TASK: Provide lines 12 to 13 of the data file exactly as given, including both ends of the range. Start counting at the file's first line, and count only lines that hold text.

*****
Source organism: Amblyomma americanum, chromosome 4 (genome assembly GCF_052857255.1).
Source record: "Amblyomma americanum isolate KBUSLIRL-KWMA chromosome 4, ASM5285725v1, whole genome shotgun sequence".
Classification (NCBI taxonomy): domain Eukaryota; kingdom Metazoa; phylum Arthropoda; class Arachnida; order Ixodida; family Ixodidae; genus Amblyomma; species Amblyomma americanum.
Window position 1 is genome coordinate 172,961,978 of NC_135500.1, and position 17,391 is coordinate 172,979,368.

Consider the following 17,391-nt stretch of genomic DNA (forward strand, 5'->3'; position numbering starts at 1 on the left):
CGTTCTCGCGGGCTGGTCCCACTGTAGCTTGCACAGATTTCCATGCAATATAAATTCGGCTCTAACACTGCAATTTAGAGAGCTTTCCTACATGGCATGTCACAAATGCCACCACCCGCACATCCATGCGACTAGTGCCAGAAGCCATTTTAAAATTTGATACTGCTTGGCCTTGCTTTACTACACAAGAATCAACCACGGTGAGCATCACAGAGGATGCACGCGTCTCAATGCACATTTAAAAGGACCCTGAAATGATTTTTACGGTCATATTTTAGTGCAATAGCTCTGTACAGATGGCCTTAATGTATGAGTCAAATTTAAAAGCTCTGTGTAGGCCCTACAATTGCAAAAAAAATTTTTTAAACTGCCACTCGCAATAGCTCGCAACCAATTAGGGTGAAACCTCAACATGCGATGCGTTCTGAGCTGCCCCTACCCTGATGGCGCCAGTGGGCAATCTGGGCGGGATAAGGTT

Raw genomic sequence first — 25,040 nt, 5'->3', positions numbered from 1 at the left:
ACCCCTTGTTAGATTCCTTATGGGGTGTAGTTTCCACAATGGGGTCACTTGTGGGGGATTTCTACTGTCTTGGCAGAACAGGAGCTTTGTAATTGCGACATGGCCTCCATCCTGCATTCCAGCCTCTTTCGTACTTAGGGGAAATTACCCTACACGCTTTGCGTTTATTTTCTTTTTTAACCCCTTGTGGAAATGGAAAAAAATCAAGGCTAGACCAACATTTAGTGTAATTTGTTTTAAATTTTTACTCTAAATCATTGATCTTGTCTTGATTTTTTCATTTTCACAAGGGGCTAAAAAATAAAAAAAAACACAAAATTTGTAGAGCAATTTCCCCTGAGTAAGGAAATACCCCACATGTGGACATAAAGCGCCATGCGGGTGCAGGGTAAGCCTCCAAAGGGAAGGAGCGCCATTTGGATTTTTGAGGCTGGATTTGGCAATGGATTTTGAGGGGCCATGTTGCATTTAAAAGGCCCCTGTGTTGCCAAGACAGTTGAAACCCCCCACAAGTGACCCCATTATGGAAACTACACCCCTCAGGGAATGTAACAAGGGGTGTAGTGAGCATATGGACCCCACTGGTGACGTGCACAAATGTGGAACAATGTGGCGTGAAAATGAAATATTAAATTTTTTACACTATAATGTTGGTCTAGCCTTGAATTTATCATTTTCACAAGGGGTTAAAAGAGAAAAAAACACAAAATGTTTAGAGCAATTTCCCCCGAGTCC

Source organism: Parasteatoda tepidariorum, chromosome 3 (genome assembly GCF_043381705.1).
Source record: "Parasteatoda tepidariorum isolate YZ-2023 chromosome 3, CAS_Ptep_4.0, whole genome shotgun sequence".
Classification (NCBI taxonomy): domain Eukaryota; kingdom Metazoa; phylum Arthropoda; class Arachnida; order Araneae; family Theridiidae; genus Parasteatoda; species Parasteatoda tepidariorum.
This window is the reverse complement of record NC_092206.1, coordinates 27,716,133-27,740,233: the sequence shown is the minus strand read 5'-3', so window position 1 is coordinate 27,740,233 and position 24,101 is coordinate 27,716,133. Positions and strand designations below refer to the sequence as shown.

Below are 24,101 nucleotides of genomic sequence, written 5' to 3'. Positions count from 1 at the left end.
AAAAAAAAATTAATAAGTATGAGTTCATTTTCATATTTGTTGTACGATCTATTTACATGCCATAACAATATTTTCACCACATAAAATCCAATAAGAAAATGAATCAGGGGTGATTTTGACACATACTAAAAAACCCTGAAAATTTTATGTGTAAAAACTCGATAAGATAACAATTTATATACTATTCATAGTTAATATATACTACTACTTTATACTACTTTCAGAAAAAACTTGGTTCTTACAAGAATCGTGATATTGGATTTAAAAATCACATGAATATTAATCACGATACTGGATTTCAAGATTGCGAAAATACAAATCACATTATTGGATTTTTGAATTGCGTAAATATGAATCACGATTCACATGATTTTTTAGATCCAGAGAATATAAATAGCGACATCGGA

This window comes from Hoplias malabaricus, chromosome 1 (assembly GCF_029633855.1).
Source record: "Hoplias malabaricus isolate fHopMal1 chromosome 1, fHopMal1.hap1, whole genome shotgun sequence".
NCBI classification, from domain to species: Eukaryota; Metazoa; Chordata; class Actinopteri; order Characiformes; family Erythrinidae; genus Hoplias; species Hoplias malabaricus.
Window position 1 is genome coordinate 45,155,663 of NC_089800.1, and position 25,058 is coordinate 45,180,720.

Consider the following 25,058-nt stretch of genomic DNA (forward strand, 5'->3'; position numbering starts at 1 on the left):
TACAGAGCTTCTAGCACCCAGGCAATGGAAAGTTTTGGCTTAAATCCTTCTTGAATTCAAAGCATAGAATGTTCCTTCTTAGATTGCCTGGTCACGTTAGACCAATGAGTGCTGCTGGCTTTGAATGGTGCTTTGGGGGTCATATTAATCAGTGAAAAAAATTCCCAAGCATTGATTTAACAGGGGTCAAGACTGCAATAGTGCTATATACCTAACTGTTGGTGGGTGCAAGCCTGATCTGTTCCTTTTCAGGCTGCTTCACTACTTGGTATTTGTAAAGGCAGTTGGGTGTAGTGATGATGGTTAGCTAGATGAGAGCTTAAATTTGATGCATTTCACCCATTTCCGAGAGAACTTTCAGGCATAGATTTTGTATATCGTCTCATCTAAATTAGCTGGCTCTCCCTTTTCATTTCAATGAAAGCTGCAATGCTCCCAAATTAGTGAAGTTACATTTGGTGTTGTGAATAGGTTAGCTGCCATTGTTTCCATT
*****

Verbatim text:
This window is the reverse complement of record NC_092206.1, coordinates 27,716,133-27,740,233: the sequence shown is the minus strand read 5'-3', so window position 1 is coordinate 27,740,233 and position 24,101 is coordinate 27,716,133. Positions and strand designations below refer to the sequence as shown.

Below are 24,101 nucleotides of genomic sequence, written 5' to 3'. Positions count from 1 at the left end.